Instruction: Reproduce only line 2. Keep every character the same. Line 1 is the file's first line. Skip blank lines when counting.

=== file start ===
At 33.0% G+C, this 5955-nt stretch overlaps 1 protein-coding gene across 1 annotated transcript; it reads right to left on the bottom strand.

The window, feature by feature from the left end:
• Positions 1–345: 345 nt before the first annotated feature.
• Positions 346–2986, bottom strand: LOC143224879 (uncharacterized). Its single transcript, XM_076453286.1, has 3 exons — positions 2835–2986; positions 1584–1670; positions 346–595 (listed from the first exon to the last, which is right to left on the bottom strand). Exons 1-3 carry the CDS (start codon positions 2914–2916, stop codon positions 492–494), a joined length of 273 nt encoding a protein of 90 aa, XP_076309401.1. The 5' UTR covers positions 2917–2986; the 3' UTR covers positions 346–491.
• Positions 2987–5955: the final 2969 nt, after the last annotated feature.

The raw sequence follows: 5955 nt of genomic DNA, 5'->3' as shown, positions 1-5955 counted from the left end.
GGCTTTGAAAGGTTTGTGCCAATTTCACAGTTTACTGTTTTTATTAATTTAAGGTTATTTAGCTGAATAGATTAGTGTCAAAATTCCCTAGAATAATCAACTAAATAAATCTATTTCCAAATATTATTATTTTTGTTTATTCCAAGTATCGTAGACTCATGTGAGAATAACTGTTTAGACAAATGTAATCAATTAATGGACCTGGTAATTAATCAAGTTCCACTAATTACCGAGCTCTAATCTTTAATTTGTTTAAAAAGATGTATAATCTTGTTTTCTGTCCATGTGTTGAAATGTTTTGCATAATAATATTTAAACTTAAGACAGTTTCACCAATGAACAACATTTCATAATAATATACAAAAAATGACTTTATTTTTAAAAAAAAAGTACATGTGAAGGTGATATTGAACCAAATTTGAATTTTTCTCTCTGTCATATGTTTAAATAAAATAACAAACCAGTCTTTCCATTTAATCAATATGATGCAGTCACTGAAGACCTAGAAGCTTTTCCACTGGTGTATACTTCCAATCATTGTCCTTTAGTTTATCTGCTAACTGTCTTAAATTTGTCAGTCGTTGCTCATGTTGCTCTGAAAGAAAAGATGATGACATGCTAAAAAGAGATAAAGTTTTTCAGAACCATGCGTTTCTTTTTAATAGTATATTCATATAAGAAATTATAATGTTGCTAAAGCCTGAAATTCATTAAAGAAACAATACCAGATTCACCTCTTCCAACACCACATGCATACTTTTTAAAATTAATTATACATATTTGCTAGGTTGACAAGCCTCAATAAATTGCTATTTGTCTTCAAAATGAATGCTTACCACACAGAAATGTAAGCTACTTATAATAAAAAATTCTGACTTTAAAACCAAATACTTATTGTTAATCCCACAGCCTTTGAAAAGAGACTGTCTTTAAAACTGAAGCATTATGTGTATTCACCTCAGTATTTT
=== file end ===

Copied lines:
The window, feature by feature from the left end: